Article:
Eddie Brown plopped down on a cracked curb and flicked a thick sheen of sweat from his forehead.
“It’s a hot one,” he told me yesterday at sunset, along a quiet, sweltering stretch of Woodward between Midtown and downtown.
In the same spot 69 years ago today, under the same scorching sun, race relations boiled over as white mobs pummeled black passersby and bus riders with rocks, fists and bats in what became known as the 1943 Detroit Race Riot.
Hours earlier, black residents did the same to white people in an adjacent part of the city following violent racial clashes on Belle Isle.
By most accounts, the riot, which claimed the lives of 34 people – 25 black, nine white – erupted because of false rumors about racial violence. Relations were so tense that anything seemed to trigger violence.
“Wouldn’t surprise me if it happened again,” Brown, 58, said matter-of-factly. “Shit’s getting serious.”
Brown, a janitor, wants no trouble and is just happy to have a job, apartment and a family. But he worries about today’s kids – the ones stuck in violent neighborhoods and substandard schools at no fault of their own. They grow up among abandoned buildings, overgrown parks and gangs.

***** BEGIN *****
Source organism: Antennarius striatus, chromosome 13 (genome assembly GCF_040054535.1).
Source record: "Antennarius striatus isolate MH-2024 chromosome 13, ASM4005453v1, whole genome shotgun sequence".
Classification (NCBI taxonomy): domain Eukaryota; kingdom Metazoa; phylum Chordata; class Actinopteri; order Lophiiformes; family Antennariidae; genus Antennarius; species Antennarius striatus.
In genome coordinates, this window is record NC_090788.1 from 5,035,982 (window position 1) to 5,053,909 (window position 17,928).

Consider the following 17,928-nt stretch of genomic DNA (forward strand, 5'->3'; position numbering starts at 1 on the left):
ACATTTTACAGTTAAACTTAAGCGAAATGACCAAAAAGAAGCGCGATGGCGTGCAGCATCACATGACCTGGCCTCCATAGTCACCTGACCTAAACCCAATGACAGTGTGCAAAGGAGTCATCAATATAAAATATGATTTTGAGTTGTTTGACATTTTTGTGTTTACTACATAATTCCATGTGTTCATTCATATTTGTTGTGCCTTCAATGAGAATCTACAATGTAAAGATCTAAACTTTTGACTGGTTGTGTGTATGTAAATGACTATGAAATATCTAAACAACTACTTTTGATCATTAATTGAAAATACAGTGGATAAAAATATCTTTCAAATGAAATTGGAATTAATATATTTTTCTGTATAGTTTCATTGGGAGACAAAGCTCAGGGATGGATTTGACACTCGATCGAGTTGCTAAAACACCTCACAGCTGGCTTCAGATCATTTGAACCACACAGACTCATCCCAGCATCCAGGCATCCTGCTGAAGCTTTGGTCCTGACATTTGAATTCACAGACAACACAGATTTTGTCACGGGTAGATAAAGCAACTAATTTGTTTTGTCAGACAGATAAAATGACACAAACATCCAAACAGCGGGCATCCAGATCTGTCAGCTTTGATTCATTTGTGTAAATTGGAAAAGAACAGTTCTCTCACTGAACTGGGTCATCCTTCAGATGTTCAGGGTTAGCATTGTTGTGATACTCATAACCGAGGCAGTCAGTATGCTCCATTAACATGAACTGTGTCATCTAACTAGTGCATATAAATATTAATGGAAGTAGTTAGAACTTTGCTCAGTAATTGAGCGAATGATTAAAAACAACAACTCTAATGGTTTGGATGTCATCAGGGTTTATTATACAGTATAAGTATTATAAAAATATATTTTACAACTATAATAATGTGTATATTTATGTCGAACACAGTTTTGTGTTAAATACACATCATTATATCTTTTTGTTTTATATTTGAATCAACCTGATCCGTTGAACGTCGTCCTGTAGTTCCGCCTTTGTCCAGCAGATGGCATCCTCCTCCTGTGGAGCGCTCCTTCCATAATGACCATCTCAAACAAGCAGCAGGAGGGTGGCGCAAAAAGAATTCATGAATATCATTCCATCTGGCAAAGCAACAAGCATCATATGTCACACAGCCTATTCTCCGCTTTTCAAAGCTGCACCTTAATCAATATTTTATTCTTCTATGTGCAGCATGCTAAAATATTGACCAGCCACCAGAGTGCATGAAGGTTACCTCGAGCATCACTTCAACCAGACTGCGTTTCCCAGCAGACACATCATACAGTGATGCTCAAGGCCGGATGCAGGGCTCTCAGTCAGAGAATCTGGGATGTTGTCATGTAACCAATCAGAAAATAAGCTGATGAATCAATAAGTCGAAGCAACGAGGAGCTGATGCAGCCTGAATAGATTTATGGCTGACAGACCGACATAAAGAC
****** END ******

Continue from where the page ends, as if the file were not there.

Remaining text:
“They’re trapped,” Brown said. “Their parents don’t care. The government don’t care. These kids, they gotta fend for themselves.”
The unsteady climate has been publicly noted recently by council members, pastors and police.
Consider the times: The state is taking over the city’s already scarce finances and resources; banks are seizing homes and letting them rot in increasingly violent neighborhoods; and the gap between poverty and a living wage is increasingly wide.
When the 1943 riot broke out, Detroit was a promising destination for black southerners who wanted to escape bigotry and poverty. But the city was anything but a haven of tolerance. Jobs, schools and housing were segregated. Black residents received less pay for more grueling work and paid more for subpar housing.
The city has never healed – or been allowed to. White flight, escalating violence and widespread poverty have left the city broke.
On my walk home, two bedraggled men asked for change. A man palming a bottle of vodka slept in a small grassy field. And the painted words, “Welcome to Detroit,” were scrawled on a sidewalk marked with dried blood.
Detroit has a long way to go. Until the state and federal government realize the role racism played in the city’s demise, problems will fester. Children will continue facing unparalleled challenge. And neighborhoods won’t find peace.
Instead of incessantly blaming Detroiters for problems created generations ago, let’s focus on bridging the racial divide and creating equal opportunity.
In the words of the late Rodney King, “Can’t we all get along?”
Steve Neavling lives and works in Detroit as an investigative journalist. His stories have uncovered corruption, led to arrests and reforms and prompted FBI investigations.